A panel headed by former New Zealand Prime Minister Geoffrey Palmer is preparing to report that while Israel used excessive force against last year’s flotilla and intercepted the boats too early, presumably making it partly responsible for the nine deaths of the activists aboard the Mavi Marmara, the Gaza blockade itself was and remains legal and Turkey deserves blame for the tragedy at sea as well. (Israel argues that its soldiers acted in self-defense and that it intercepted the flotilla where it did due to tactical considerations.) Israel is not asked to apologize or to compensate the victims’ families. The report also finds that Israel’s internal probe was fair-minded and professional, while Turkey’s internal probe was biased and politicized. All in all, especially given that many of Israel’s most ardent supporters have acknowledged that the deaths last year were not only a tragedy but a strategic blunder, and especially given the track record of U.N. reports concerning Israel, Israel is likely to be pleased with this outcome. Couple it with the effective thwarting of this year’s flotilla, and you’ve had a pretty good week if you’re Israel.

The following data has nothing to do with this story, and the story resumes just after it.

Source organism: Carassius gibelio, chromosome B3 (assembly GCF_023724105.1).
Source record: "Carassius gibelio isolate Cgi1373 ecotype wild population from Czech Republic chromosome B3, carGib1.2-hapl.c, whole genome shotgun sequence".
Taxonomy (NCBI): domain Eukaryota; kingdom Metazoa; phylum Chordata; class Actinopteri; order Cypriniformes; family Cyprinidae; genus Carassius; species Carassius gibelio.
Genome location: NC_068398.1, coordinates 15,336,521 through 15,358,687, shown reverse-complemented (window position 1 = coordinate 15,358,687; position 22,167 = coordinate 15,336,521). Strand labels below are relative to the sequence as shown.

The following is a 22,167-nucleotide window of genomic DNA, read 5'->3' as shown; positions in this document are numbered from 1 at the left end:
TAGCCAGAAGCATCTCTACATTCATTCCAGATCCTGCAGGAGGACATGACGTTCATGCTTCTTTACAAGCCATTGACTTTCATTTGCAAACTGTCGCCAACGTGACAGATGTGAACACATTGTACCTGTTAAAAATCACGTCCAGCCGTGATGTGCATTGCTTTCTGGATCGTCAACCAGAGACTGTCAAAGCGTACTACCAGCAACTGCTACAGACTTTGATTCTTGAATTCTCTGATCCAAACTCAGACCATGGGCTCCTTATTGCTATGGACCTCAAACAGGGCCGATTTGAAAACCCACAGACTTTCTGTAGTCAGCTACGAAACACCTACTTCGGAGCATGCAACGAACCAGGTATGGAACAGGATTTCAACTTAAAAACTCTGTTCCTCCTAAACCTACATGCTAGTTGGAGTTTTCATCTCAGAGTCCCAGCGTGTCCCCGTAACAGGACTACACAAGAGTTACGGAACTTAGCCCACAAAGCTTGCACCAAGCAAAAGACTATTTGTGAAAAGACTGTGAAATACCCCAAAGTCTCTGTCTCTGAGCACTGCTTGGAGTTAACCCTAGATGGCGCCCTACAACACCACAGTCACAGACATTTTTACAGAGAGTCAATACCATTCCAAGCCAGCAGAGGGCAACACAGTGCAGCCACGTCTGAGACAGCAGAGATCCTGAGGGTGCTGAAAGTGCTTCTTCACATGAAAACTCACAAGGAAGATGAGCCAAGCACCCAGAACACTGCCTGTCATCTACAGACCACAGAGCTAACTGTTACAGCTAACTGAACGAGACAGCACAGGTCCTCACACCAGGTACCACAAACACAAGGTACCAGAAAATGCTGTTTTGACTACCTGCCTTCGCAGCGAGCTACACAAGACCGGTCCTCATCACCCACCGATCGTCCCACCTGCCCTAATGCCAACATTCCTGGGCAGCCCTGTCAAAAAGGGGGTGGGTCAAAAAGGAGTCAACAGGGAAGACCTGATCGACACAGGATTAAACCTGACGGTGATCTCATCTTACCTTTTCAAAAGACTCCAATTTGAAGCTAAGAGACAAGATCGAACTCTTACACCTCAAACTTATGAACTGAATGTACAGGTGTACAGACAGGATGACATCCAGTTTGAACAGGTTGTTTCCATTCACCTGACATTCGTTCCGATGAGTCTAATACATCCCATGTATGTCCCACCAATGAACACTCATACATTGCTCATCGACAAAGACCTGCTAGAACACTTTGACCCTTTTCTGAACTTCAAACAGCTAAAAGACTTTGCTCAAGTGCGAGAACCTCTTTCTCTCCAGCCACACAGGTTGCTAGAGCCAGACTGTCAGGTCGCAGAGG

It’s also an outcome that is clearly partly the result of positive diplomacy between Israel and Turkey, although on that front, reportedly, there has yet to be a full healing. Members from both sides are currently negotiating in New York; yesterday, Israeli President Shimon Peres urged reconciliation. Turkey is demanding an apology for the flotilla raid; Israel wants only to respect regret. The U.N. report is expected to side with Israel, not Turkey, on this question. Indeed, perhaps most telling of all is that Turkey, and not Israel, is urging the report be kept secret.
Marc Tracy is a staff writer at The New Republic, and was previously a staff writer at Tablet. He tweets @marcatracy.